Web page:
Drug Free Zones Take Hit from Judge; Renewal Date Approaching
Portland's "Drug-Free Zones" (DFZs), areas from which people can be excluded after being arrested or convicted of committing drug crimes, recently took a verbal beating in court, resulting in dozens of overturned convictions, and are likely up for review this fall. The Zones, originally established in 1993, are supposed to be renewed every three years; they have been voted on in February, 1997, September, 1999 and September, 2002 (see PPRs #11, 19 & 28).
In April, Multnomah Circuit Court Judge Michael Marcus considered the case of City of Portland vs. Eric Burrage, in which Metropolitan Public Defender Chris O'Connor was arguing for a number of clients that the DFZs were not only unconstitutional, but racist as well. O'Connor found that 63.4% of people excluded from 2003-2004 were African American in a city that is 6.6% black (Portland Tribune, April 12). Marcus, unfortunately, bought Deputy City Attorney David Woboril's defense that without statistics showing how likely African Americans are to "make themselves vulnerable to enforcement because of their behavior" he couldn't make that ruling (street roots, May 1).
However, Marcus determined that in a number of cases, officers crossed out the "variances" section of the exclusion notices, which are ostensibly to allow people to travel within the Zones to and from their homes, social service agencies, and to courthouses and police precincts to challenge the DFZ exclusions themselves. As a result, Woboril admitted "Those would be void and invalid" (Tribune). Some 4015 cases are being reviewed, and by May 13 at least 80 cases had been overturned because of the decision by some officers to deny variances (Portland Mercury , May 19).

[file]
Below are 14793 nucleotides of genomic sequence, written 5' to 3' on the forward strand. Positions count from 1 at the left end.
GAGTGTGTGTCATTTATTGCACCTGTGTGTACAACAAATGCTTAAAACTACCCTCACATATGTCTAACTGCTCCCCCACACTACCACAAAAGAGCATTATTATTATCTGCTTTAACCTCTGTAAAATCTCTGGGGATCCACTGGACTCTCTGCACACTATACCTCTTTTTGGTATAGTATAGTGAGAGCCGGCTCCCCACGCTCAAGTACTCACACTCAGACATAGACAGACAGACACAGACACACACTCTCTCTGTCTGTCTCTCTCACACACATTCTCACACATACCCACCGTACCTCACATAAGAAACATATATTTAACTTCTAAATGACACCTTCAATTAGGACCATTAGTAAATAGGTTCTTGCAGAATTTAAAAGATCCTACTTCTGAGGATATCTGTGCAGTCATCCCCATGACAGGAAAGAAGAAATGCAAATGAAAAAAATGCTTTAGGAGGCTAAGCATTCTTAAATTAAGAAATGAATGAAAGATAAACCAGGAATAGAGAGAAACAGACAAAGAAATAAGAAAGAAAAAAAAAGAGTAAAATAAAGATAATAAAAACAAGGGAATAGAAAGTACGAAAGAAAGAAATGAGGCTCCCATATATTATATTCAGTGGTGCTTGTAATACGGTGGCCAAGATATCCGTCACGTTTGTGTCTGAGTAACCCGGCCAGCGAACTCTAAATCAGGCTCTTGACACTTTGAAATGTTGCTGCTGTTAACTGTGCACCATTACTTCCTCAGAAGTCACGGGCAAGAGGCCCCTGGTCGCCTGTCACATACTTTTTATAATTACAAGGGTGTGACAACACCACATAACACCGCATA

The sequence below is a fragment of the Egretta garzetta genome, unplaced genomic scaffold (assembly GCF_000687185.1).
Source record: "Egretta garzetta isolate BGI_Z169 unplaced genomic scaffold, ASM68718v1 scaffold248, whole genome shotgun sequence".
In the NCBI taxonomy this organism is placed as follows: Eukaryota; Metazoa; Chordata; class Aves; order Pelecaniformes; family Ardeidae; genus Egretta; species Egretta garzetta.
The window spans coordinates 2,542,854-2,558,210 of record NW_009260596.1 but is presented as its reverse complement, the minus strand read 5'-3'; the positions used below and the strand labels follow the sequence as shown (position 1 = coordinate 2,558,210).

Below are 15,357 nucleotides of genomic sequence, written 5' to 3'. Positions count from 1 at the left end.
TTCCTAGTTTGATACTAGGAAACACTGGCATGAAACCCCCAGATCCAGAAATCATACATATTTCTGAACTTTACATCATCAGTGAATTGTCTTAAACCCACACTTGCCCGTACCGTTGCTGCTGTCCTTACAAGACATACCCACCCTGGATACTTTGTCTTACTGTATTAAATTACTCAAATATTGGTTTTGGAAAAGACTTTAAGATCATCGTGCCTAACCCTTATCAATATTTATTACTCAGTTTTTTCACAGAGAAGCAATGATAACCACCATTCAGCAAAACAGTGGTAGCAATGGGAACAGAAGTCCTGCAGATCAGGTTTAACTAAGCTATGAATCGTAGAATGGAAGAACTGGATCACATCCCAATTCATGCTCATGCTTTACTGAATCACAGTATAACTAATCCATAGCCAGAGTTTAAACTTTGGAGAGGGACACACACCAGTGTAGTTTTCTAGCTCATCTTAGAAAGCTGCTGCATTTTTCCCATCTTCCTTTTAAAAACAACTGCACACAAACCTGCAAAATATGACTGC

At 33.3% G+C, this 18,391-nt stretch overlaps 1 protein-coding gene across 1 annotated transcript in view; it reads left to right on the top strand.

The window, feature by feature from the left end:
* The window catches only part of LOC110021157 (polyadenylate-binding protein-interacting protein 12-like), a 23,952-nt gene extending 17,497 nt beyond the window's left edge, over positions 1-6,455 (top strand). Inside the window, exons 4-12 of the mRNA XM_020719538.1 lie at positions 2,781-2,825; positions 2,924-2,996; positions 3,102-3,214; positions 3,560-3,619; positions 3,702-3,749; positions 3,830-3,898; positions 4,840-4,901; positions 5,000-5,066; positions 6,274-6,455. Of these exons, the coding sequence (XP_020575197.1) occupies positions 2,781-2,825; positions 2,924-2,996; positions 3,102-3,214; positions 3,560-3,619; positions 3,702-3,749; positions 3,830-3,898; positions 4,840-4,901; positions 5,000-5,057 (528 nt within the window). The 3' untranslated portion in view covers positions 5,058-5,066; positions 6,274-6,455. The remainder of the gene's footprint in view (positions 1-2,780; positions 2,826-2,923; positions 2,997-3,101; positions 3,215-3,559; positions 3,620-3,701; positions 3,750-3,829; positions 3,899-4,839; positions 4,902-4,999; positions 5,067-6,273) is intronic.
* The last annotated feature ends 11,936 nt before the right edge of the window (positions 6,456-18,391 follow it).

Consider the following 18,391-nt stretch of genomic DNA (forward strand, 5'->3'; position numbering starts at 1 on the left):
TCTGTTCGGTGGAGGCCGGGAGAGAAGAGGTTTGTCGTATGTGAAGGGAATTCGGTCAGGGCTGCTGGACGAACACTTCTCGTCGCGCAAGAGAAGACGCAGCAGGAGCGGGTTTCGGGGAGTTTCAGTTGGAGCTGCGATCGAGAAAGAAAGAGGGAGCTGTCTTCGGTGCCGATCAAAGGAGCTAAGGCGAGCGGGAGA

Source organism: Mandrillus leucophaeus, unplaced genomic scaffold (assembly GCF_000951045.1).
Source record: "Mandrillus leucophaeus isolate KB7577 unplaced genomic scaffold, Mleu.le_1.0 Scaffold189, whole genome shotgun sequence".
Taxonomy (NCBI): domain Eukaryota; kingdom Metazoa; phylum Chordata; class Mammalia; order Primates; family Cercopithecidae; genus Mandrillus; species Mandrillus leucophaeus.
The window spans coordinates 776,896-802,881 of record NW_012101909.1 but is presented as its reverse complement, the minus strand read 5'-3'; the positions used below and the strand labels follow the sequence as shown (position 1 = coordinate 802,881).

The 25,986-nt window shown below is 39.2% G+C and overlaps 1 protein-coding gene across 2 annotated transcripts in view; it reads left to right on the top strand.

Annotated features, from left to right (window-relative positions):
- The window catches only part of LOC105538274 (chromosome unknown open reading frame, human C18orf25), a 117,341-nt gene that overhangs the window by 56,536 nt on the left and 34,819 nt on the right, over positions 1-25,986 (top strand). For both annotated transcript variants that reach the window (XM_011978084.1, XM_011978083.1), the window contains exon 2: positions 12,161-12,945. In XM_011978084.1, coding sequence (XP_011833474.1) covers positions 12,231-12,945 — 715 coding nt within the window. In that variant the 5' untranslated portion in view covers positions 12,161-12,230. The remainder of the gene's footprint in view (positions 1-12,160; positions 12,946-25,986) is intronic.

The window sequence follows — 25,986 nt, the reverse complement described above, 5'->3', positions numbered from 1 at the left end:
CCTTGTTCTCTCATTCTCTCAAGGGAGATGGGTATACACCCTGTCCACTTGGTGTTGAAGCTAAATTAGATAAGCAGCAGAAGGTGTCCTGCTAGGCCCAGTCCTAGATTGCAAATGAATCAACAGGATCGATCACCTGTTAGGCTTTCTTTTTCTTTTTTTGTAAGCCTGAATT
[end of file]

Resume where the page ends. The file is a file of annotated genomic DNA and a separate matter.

Brian Hubbard (#32024), Mace Winter (#26981) and James Fritz (#40607) are among the officers who crossed off the boxes allowing for variances (Portland Tribune, April 11).
Though Marcus finds the concept of DFZs similar to totalitarianism, his role as a judge limited him in what he was able to do to overturn the ordinance. He admitted to liking the general idea of "evidence-based problem solving," but noted that even though DFZs may be effective tools, the ends do not necessarily justify the means (Mercury, April 14). The City is currently reconsidering the ordinance based on Marcus' rulings that: (a) the variances must be given as part of any exclusion; (b) excluded persons do not have to carry their papers with them at all times; and (c) if a person is not given paperwork, that can be a reason to invalidate an exclusion (Tribune, April 22).
Marcus noted the classism of the DFZs by pointing out that no one can claim the same resources spent on targeting the poor and people of color are spent on those "dressed as prosperous professionals discreetly buying and selling powder cocaine" (Oregonian, April 22).
O'Connor summed up the problem, telling street roots, "The city police should enforce [existing drug] laws instead of making up new laws creating a special legal class of 'drug people.' The true purpose of the drug-free zone is to allow the police to harass and move along 'undesirables' when the police don't have any reason to accuse them of new crimes."
For more information contact Metropolitan Public Defenders at 503-225-9100.
The Drug-Free Zones include the downtown areas roughly from Union Station to PSU and NW 23rd Ave. to the Willamette, on the inner east side between Halsey St. and the Hawthorne Bridge out to 12th Ave., and the area of N/NE Portland bounded by N Missouri and Ainsworth to NE 15th & Fremont.
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